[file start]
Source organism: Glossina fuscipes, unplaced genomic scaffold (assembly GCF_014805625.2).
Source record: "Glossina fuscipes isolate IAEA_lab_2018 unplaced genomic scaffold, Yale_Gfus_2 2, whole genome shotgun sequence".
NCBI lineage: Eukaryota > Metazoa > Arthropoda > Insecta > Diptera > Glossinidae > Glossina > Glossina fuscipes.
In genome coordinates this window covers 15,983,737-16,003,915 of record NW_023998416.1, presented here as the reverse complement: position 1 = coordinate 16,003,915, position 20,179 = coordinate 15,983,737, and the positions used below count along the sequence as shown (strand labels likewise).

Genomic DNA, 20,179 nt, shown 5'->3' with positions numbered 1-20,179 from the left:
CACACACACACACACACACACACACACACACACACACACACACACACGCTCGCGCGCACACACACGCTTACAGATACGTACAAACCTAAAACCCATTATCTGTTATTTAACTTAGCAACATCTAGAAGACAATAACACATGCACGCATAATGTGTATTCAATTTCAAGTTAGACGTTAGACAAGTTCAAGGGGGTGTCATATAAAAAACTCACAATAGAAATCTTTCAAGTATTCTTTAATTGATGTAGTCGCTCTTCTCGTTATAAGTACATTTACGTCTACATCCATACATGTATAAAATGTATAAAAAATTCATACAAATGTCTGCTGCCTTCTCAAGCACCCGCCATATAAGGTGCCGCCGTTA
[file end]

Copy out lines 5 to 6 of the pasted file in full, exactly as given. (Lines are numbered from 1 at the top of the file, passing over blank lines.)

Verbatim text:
Genomic DNA, 20,179 nt, shown 5'->3' with positions numbered 1-20,179 from the left:
CACACACACACACACACACACACACACACACACACACACACACACACGCTCGCGCGCACACACACGCTTACAGATACGTACAAACCTAAAACCCATTATCTGTTATTTAACTTAGCAACATCTAGAAGACAATAACACATGCACGCATAATGTGTATTCAATTTCAAGTTAGACGTTAGACAAGTTCAAGGGGGTGTCATATAAAAAACTCACAATAGAAATCTTTCAAGTATTCTTTAATTGATGTAGTCGCTCTTCTCGTTATAAGTACATTTACGTCTACATCCATACATGTATAAAATGTATAAAAAATTCATACAAATGTCTGCTGCCTTCTCAAGCACCCGCCATATAAGGTGCCGCCGTTA